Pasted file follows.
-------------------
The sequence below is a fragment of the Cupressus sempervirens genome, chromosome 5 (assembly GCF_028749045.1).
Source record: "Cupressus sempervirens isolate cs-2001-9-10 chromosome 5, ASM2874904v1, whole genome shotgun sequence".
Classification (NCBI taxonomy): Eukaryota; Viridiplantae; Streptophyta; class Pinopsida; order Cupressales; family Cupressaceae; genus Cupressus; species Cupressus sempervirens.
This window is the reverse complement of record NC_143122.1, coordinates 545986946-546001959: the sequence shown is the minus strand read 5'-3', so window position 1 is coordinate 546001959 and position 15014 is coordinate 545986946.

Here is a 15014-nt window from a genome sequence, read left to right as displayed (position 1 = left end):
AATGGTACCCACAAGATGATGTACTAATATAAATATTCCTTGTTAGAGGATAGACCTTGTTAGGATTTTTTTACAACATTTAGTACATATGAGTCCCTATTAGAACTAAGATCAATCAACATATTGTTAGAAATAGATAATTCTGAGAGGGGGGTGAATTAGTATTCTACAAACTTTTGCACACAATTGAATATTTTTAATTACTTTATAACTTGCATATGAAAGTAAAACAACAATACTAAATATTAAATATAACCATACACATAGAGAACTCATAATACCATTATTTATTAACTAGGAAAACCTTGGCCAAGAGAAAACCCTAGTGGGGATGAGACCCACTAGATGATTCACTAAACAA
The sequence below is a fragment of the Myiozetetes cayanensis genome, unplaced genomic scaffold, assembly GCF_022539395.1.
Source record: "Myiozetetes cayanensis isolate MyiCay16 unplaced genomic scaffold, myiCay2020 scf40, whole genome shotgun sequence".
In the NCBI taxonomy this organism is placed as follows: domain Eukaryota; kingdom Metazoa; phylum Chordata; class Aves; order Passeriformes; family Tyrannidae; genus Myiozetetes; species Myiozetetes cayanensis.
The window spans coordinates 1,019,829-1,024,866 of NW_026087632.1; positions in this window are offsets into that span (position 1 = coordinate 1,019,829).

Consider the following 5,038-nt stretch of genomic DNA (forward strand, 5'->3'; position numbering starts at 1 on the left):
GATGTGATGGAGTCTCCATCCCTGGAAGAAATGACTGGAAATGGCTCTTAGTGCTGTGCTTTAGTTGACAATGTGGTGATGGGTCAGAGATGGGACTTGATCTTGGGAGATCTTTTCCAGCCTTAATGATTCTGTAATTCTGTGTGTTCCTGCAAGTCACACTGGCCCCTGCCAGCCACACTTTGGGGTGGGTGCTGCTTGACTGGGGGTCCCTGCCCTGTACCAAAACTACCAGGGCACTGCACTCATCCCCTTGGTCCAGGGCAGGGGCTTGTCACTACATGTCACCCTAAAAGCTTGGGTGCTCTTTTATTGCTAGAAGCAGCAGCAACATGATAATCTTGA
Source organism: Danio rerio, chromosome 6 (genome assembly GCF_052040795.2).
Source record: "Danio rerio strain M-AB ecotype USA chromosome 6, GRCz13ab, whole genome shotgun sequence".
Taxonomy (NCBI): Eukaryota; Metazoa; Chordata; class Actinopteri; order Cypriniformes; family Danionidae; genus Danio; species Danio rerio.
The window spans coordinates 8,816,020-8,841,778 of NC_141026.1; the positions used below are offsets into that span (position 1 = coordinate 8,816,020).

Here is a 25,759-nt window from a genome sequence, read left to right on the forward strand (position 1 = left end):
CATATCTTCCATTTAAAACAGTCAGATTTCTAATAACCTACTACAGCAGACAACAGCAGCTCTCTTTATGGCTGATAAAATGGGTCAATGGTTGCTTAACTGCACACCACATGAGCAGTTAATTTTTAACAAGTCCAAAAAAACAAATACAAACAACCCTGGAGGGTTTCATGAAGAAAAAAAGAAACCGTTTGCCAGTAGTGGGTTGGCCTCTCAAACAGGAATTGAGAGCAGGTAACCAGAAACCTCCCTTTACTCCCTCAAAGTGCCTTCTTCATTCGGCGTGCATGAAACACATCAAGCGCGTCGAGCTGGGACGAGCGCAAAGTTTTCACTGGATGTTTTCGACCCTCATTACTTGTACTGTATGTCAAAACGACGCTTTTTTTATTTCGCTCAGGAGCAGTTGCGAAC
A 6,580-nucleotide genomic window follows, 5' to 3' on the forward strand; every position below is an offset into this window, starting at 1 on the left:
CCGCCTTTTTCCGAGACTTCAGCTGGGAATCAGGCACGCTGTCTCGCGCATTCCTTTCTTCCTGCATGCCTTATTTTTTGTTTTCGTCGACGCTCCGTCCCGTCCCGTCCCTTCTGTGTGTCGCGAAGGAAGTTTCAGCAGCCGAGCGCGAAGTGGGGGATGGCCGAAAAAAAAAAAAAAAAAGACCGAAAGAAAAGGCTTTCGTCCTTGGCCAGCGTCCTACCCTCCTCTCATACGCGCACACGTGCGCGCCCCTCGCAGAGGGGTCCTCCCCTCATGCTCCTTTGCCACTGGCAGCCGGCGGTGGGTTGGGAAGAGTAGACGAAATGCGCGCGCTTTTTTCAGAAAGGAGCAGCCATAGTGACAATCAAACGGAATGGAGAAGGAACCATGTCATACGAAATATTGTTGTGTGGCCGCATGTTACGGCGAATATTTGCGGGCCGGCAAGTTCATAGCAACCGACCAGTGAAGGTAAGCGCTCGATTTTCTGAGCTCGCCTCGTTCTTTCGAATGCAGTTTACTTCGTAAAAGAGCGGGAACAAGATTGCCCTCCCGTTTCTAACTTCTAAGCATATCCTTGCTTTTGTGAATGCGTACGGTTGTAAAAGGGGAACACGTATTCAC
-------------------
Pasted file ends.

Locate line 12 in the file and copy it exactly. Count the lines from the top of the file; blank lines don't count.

GATGTGATGGAGTCTCCATCCCTGGAAGAAATGACTGGAAATGGCTCTTAGTGCTGTGCTTTAGTTGACAATGTGGTGATGGGTCAGAGATGGGACTTGATCTTGGGAGATCTTTTCCAGCCTTAATGATTCTGTAATTCTGTGTGTTCCTGCAAGTCACACTGGCCCCTGCCAGCCACACTTTGGGGTGGGTGCTGCTTGACTGGGGGTCCCTGCCCTGTACCAAAACTACCAGGGCACTGCACTCATCCCCTTGGTCCAGGGCAGGGGCTTGTCACTACATGTCACCCTAAAAGCTTGGGTGCTCTTTTATTGCTAGAAGCAGCAGCAACATGATAATCTTGA